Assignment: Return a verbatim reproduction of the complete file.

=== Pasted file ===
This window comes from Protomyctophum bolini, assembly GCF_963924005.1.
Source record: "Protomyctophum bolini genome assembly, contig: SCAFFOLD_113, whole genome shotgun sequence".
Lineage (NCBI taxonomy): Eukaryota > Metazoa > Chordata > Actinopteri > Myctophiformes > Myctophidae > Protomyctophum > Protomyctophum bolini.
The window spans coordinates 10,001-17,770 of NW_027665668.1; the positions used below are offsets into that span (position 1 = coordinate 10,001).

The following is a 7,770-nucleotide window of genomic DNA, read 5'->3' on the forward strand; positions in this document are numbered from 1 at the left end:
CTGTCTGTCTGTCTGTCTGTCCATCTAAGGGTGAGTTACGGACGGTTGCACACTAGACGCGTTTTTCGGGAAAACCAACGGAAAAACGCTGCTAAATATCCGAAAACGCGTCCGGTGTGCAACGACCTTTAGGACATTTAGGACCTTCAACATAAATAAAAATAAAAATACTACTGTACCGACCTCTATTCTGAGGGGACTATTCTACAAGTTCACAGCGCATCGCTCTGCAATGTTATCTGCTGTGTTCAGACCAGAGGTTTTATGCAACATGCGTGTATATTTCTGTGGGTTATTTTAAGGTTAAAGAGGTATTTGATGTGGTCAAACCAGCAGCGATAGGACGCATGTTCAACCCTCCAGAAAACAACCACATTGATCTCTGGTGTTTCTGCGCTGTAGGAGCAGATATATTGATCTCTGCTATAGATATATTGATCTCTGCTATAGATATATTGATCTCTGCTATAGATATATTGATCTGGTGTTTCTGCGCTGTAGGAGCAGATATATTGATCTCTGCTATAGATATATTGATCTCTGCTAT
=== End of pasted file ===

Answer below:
This window comes from Protomyctophum bolini, assembly GCF_963924005.1.
Source record: "Protomyctophum bolini genome assembly, contig: SCAFFOLD_113, whole genome shotgun sequence".
Lineage (NCBI taxonomy): Eukaryota > Metazoa > Chordata > Actinopteri > Myctophiformes > Myctophidae > Protomyctophum > Protomyctophum bolini.
The window spans coordinates 10,001-17,770 of NW_027665668.1; the positions used below are offsets into that span (position 1 = coordinate 10,001).

The following is a 7,770-nucleotide window of genomic DNA, read 5'->3' on the forward strand; positions in this document are numbered from 1 at the left end:
CTGTCTGTCTGTCTGTCTGTCCATCTAAGGGTGAGTTACGGACGGTTGCACACTAGACGCGTTTTTCGGGAAAACCAACGGAAAAACGCTGCTAAATATCCGAAAACGCGTCCGGTGTGCAACGACCTTTAGGACATTTAGGACCTTCAACATAAATAAAAATAAAAATACTACTGTACCGACCTCTATTCTGAGGGGACTATTCTACAAGTTCACAGCGCATCGCTCTGCAATGTTATCTGCTGTGTTCAGACCAGAGGTTTTATGCAACATGCGTGTATATTTCTGTGGGTTATTTTAAGGTTAAAGAGGTATTTGATGTGGTCAAACCAGCAGCGATAGGACGCATGTTCAACCCTCCAGAAAACAACCACATTGATCTCTGGTGTTTCTGCGCTGTAGGAGCAGATATATTGATCTCTGCTATAGATATATTGATCTCTGCTATAGATATATTGATCTCTGCTATAGATATATTGATCTGGTGTTTCTGCGCTGTAGGAGCAGATATATTGATCTCTGCTATAGATATATTGATCTCTGCTAT